For years, the congregation I currently serve enjoyed relatively easy growth. The main reason was the explosive growth of our community. We were in the fastest growing county (percentage-wise) in the country. New homes being built everywhere, new families moving to town, new people seeking churches, Lutherans seeking Lutheran churches. With 3-4 visiting families at each and every worship service, the challenge was to keep up with follow-up phone calls and visits.
We added a third Sunday morning worship service. We began a Wednesday night education for youth and adults. We designed and built a new sanctuary. We had a vicar for three consecutive years. I learned a lot in those years as our modest congregation pretty much doubled in size.
Growth doesn’t last forever, though, and the housing bust of 2008 hit hard. Those who could no longer afford their homes just walked away from them. Those who lost jobs in construction left to find them somewhere else. Those who couldn’t afford preschool for their children kept them home. We could no longer afford to sponsor a vicar. In subsequent years we cut staff hours to part-time, trimmed the budget every possible way we could, refinanced our mortgage, closed our preschool, and watched our numbers decline. Most churches and businesses shared that experience.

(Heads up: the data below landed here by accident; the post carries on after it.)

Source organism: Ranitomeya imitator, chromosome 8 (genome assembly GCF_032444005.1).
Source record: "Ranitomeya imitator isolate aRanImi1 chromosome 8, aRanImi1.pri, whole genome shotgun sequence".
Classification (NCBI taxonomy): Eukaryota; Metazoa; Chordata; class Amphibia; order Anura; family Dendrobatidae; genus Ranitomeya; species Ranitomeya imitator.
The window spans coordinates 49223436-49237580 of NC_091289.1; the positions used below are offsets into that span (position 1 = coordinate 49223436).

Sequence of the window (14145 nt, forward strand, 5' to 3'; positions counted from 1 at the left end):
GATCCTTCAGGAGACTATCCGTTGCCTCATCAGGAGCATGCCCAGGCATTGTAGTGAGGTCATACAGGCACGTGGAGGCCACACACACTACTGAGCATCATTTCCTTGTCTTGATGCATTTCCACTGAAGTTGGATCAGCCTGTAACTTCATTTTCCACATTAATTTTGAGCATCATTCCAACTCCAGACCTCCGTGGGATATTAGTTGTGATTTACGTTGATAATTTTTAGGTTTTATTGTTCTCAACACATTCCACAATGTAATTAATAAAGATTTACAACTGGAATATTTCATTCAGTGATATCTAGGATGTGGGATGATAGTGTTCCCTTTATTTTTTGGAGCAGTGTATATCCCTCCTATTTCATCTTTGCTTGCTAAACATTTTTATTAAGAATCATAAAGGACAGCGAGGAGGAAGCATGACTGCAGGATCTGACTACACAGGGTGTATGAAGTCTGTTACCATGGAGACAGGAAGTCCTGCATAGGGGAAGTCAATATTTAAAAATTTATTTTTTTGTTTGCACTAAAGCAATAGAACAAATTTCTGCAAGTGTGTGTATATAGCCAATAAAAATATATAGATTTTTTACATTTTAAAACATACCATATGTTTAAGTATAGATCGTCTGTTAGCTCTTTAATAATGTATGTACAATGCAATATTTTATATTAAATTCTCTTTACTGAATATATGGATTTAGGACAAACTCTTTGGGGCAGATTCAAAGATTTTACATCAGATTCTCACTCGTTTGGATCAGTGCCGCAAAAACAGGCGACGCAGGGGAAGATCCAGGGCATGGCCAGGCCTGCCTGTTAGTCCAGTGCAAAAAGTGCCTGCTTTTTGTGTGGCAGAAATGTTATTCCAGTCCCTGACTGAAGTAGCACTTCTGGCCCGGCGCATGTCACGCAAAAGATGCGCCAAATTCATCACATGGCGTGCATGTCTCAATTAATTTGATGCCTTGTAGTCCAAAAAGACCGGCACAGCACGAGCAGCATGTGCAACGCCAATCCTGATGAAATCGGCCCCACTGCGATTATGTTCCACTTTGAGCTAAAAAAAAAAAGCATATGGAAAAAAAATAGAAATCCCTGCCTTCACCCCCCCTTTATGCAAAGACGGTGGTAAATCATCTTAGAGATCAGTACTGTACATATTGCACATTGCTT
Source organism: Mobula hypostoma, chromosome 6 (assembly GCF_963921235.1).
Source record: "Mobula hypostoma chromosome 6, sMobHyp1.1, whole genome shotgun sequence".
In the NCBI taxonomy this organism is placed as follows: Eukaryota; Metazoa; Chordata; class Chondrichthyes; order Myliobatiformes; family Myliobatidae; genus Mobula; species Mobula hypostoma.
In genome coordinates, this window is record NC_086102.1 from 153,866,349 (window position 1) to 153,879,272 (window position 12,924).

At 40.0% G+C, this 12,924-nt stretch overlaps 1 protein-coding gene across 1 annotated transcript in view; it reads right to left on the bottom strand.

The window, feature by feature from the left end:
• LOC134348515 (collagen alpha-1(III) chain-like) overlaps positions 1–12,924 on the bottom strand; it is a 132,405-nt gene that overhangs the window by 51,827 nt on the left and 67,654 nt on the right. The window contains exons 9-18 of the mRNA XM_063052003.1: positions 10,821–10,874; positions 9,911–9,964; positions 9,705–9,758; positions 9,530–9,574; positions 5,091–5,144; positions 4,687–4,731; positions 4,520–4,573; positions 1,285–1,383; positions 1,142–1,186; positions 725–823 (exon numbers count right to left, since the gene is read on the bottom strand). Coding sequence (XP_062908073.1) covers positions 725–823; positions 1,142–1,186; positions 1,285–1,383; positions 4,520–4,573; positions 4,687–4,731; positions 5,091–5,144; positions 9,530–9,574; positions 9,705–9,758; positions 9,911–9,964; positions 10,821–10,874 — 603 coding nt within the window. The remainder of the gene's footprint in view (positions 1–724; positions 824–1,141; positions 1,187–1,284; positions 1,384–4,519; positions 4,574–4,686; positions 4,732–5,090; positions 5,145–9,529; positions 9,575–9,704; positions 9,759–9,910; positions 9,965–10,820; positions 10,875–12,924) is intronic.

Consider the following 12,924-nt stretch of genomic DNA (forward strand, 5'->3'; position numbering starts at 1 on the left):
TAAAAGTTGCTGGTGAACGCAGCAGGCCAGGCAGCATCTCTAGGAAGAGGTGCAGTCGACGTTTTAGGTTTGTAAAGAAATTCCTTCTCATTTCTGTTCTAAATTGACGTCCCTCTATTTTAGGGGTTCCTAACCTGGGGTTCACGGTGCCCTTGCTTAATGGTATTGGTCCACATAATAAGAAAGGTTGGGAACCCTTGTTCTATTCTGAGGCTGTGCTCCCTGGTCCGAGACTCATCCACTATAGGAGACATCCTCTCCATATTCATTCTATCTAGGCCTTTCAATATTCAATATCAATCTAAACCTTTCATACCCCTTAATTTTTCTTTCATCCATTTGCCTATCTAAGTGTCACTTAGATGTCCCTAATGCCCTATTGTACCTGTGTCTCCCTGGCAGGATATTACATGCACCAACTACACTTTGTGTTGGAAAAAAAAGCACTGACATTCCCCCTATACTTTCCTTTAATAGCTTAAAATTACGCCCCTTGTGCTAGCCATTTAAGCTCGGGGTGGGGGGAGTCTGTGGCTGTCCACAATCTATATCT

So what did we learn in those years of decline?
- Faithfulness doesn’t insure growth nor does it stave off decline. Not even in the church. We learned that she will ride the inevitable waves of life, which include both ups and downs, laughter and tears, successes and failures.
- Sometimes you are preparing people to leave your church. To serve somewhere else. To bless another congregation. To move on to a new challenge. Or a new stage of life. To leave this world for the next. We learned that we will all leave, one way or the other.
- Numbers — attendance or finances — only tell part of the story. Sometimes it’s not about how many come or how much comes in. Sometimes, the story is who goes and what goes out. In the years of decline, we actually became more involved in the community, from housing homeless families to helping women and children maintain their cars to staffing Good News Clubs in a local elementary school to supporting a church and school in Haiti after the 2010 earthquake. We learned to count what happened outside our walls, not just who was within them.
- We learned about resurrection, too. It comes after the darkness of Friday and the quiet unknown of Saturday. Houses were purchased and renovated, babies have been born, newly retired families have discovered our little corner of the world, and we have become aware of new ministry needs in the community. While the numbers who come may still be flat, there are many new places for us to go.
Maybe my diagnosis is incorrect. Maybe we haven’t declined at all. Maybe we’ve grown. A good lesson to learn.